Donald Trump traveled to Saudi Arabia over the weekend on his first foreign trip as President, during which he attended an Arab Summit, gave a speech on Islam, and signed a $110 billion arms deal with Saudi Arabia.
Ivanka Trump accompanied her father on the trip and on Sunday attended a meeting with fifteen elite Saudi women at which it was announced that Saudi Arabia and the United Arab Emirates would donate $100 million to a women’s empowerment fund inspired by Ivanka.
"The need to empower and engage women transcends borders and cultures. Whether in the United States or in Saudi Arabia, women play a critical role in a movement that unites us all," Ivanka Trump said at the meeting.
The fund, which was first revealed by German Chancellor Angela Merkel back in April at the W20 Summit, will be run by The World Bank and will strive to empower women entrepreneurs around the world. World Bank President Jim Yong Kim said at the meeting on Sunday that he expected to announce a total of $41 billion in the fund at the Group of 20 summit in July.
The fund immediately drew comparisons to The Clinton Foundation and reminded many of the criticisms Donald Trump had hurled at Hillary Clinton for accepting money from oppressive regimes, such as Saudi Arabia.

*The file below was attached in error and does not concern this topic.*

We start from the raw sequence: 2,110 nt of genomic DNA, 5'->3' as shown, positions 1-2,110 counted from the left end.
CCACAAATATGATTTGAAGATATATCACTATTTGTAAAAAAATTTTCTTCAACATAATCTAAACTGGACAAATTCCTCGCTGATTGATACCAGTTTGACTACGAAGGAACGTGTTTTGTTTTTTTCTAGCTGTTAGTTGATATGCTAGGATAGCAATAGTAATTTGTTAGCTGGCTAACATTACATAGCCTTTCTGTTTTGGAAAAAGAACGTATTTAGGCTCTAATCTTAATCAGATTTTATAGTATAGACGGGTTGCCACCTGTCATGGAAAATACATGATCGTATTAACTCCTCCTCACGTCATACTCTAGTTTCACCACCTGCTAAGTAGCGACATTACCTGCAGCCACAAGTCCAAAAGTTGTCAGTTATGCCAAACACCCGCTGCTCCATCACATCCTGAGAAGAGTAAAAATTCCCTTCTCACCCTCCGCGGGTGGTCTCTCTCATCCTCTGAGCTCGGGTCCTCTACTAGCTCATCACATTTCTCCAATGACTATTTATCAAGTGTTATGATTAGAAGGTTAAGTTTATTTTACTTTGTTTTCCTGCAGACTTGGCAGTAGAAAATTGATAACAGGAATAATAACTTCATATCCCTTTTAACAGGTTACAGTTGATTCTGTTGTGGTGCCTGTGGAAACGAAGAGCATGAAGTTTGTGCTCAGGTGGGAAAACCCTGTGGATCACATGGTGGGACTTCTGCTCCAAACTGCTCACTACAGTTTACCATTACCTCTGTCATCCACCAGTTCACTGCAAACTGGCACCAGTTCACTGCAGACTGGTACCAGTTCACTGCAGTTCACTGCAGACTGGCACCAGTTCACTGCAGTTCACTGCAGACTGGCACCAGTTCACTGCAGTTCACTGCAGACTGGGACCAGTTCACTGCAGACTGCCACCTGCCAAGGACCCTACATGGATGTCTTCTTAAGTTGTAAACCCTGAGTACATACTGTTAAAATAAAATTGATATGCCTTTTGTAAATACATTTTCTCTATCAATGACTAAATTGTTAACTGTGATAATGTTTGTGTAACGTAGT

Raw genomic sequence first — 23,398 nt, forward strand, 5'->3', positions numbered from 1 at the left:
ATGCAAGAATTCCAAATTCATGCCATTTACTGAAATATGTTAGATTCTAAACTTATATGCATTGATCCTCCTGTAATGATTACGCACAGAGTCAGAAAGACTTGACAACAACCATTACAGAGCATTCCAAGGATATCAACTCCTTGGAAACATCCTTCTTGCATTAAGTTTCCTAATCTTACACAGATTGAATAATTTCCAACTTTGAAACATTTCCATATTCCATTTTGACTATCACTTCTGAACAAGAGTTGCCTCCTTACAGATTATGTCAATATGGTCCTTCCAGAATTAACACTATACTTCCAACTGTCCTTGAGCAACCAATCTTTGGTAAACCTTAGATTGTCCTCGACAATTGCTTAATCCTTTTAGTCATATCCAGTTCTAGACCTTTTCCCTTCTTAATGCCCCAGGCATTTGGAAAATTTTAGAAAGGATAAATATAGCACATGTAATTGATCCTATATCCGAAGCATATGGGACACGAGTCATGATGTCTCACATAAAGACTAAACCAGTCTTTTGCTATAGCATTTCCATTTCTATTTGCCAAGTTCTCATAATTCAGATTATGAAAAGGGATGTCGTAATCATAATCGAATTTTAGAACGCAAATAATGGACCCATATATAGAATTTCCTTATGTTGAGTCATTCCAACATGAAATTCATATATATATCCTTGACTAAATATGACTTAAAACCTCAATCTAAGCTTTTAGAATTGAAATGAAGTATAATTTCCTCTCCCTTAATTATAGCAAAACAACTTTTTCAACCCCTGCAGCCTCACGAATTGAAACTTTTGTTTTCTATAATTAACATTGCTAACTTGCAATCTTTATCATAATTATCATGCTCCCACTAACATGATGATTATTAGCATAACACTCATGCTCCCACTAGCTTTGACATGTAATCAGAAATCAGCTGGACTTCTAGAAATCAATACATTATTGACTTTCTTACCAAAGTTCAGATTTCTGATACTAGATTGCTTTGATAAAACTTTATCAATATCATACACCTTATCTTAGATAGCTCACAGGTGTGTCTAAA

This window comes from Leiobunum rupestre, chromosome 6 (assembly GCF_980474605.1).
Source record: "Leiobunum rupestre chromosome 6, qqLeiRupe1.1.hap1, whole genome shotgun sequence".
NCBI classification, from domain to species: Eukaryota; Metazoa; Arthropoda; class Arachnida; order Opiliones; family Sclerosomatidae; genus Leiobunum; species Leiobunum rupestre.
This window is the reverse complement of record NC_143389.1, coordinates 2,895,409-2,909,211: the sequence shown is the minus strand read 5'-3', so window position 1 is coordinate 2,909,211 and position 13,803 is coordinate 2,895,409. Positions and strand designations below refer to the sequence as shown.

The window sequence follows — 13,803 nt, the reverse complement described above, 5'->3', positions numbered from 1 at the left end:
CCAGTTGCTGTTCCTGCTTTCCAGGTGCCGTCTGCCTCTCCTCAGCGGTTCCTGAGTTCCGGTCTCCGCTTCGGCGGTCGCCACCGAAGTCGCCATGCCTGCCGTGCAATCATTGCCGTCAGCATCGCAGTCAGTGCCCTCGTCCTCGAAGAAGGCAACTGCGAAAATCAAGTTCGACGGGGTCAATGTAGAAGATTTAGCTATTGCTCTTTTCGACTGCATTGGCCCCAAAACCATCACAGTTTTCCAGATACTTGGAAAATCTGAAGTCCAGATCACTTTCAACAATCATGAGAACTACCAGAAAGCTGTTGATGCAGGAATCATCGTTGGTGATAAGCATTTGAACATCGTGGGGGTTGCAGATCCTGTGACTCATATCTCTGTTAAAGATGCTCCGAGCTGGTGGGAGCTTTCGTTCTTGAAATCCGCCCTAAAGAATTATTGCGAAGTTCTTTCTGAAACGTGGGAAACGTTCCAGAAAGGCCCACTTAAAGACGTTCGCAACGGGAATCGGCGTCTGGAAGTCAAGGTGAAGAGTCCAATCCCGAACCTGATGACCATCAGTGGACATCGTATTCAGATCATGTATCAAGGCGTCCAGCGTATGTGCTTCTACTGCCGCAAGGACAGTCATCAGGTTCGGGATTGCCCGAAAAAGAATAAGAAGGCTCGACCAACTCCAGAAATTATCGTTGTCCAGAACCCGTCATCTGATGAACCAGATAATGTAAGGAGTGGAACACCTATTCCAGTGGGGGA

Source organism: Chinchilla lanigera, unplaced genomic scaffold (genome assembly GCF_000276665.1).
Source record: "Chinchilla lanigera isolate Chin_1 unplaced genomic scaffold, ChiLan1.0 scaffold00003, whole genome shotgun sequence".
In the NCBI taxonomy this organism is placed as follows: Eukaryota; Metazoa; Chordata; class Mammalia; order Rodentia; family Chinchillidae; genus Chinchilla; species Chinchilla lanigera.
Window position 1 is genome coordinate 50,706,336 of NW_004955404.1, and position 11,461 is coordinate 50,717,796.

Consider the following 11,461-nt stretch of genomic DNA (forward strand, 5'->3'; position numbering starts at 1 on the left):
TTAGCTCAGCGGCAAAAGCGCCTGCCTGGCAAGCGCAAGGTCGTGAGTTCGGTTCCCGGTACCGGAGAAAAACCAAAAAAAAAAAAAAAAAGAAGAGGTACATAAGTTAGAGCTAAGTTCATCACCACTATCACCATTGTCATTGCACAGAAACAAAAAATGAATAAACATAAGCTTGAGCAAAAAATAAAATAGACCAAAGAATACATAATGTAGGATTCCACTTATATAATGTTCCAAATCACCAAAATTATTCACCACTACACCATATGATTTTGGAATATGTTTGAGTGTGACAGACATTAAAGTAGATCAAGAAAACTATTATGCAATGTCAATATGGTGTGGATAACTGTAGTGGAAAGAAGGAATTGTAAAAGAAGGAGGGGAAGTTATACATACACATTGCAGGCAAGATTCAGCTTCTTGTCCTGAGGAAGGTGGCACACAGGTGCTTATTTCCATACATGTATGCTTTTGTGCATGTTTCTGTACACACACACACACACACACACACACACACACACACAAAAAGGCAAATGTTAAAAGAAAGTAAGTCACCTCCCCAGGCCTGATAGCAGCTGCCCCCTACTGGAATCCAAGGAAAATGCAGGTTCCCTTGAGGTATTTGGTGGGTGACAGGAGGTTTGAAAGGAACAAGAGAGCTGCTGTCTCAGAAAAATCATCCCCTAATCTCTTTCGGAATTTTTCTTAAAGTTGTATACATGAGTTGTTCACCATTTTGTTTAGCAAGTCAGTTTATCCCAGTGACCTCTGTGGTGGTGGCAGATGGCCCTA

For example, last June, Trump wrote on Facebook:
During an October debate, Trump said "Saudi Arabia giving $25 million, Qatar, all of these countries. You talk about women and women's rights? So these are people that push gays off business - off buildings. These are people that kill women and treat women horribly. And yet you take their money."
After which Trump tweeted:
Norm Eisen, former ethics official for the Obama Administration, told NPR, "In my view foreign government donations to a fund run by a reputable international organization like the World Bank for a good cause are generally acceptable." But said "the hypocrisy is concerning, and the general miasma of corruption that surrounds all things Trump suggests some extra scrutiny here."
Richard Painter, former ethics adviser to the George W. Bush administration, added, "The Saudis could try letting women drive cars too. That would be good for entrepreneurship."